The History of the Tuxedo
Officially, the tuxedo made its first appearance in 1865 at an informal dinner in England, worn by the Prince of Wales. Henry Poole created the first tailless coat for his Majesty, a blue silk smoking jacket with matching trousers.
Years later, the prince himself introduced this outfit to James Brown Potter, who wore it to the annual autumn ball at the Tuxedo Park in 1886. This is why Americans call it "The Tuxedo". Some argue that it was in fact Pierre Lorillard IV who first brought the tuxedo to New York when he asked his tailor to copy the jacket worn by the Prince of Wales for that very same autumn ball in 1886.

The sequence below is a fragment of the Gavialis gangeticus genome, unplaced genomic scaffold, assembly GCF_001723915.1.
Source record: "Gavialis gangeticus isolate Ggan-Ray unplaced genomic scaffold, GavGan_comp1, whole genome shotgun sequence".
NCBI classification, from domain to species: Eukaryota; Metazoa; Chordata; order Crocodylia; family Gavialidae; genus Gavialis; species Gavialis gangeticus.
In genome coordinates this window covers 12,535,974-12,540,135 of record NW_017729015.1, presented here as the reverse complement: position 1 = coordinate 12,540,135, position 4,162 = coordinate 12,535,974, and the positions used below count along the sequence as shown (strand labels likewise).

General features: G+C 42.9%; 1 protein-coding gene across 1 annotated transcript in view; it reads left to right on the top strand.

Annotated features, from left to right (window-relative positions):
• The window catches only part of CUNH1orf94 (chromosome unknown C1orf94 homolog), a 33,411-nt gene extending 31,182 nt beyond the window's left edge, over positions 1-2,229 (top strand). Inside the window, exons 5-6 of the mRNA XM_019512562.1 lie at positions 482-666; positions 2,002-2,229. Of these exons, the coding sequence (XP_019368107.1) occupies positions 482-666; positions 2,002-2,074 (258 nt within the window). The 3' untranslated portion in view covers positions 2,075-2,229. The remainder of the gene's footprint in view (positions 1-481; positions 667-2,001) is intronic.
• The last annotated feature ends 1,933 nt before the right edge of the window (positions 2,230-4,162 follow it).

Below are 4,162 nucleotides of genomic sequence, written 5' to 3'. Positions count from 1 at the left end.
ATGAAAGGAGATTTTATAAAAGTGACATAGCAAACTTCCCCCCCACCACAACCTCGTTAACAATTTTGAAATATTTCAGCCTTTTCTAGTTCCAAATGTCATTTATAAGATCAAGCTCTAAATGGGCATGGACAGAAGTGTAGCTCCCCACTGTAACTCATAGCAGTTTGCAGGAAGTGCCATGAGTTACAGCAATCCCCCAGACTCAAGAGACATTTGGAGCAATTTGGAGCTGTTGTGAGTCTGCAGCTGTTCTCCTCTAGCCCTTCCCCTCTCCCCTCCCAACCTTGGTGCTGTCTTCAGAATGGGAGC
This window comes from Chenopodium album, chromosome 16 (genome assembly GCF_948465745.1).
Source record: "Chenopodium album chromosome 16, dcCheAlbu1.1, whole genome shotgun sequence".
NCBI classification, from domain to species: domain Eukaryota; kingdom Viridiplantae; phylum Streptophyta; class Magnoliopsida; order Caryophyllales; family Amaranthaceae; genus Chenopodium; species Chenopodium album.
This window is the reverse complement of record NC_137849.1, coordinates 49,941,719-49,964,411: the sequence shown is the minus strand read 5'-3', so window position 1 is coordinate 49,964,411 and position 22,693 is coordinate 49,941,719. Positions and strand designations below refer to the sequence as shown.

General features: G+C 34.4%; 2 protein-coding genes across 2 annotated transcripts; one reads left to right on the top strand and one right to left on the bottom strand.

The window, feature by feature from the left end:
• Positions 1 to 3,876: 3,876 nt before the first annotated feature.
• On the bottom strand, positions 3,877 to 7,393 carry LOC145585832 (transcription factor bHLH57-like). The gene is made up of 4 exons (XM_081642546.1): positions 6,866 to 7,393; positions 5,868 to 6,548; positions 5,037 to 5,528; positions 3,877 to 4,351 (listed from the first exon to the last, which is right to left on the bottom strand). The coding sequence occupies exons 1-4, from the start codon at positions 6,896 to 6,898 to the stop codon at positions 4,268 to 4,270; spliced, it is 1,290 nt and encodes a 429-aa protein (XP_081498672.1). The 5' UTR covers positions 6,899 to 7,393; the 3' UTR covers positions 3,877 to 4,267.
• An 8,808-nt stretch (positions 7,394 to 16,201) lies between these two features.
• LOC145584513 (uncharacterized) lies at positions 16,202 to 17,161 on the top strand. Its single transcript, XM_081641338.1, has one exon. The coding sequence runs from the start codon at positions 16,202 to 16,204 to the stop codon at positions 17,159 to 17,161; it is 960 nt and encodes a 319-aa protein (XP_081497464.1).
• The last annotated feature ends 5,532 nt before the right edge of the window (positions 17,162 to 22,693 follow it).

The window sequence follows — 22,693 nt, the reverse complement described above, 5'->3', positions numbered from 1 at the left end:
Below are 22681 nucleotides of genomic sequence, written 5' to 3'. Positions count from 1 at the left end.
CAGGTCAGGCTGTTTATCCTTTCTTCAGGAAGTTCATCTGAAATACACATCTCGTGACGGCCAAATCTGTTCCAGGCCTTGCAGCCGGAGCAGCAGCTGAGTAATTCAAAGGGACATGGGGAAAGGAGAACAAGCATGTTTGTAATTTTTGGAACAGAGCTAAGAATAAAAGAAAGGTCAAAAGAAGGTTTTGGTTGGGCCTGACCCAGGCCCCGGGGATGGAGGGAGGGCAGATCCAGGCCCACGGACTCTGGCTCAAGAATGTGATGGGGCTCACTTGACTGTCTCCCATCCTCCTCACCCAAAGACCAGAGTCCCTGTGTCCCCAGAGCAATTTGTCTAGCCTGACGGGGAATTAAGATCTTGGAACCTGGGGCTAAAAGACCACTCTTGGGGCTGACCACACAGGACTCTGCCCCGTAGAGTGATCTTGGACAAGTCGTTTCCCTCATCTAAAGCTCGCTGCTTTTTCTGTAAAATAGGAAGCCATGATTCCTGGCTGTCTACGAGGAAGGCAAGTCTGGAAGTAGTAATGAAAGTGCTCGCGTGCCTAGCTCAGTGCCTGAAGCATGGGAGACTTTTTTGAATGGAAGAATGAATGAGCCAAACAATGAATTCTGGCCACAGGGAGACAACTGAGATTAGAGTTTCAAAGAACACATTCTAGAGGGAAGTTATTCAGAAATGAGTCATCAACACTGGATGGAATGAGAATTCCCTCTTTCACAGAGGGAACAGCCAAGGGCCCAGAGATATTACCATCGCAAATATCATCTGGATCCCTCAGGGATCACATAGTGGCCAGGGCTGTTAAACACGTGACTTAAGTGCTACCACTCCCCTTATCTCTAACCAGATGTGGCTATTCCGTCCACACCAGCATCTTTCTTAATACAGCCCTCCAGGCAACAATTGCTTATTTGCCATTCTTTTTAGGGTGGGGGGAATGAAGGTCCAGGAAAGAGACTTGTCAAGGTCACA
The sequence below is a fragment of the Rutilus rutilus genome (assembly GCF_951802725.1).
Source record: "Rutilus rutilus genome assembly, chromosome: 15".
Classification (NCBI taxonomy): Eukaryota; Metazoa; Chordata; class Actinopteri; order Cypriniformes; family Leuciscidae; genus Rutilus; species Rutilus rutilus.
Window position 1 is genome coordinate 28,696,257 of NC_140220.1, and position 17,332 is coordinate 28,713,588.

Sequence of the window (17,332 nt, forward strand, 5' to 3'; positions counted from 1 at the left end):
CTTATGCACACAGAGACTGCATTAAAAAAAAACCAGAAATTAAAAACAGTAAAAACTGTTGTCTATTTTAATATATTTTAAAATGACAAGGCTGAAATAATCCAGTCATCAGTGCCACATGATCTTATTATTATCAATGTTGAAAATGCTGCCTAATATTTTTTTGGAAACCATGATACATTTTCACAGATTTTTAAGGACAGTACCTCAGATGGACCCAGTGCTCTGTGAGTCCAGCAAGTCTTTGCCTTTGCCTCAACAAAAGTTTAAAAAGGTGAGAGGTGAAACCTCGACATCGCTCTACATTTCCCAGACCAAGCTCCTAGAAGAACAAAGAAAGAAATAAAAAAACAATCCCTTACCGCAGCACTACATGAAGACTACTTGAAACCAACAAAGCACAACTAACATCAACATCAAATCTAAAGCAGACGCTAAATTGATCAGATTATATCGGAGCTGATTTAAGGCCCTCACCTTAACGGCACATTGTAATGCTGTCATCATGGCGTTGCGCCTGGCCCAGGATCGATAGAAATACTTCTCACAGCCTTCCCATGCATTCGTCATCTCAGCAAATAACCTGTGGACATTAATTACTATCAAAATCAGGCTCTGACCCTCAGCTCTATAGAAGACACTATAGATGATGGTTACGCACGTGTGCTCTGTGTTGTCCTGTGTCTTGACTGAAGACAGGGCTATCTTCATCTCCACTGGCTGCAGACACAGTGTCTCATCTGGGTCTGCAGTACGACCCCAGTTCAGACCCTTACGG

Tuxedos lost their popularity during the first World War and then regained it during the 1930s decade, when black wool tuxedos became common for evening dinners. Ten years later, tuxedos took a major hit when jackets and suits came to replace it as the casual garment in trend.
During the 70s, tuxedos made a comeback with a revolutionized version of the jacket and shirts. Colors such as baby blue, ruffles, bell bottoms and patterns were the trend at the time, and so the tuxedo made its way back into the world of fashion.
Thankfully, in the early 90's, the black tuxedo went back in trend when James Bond made of this garment his classic "save-the-day" look.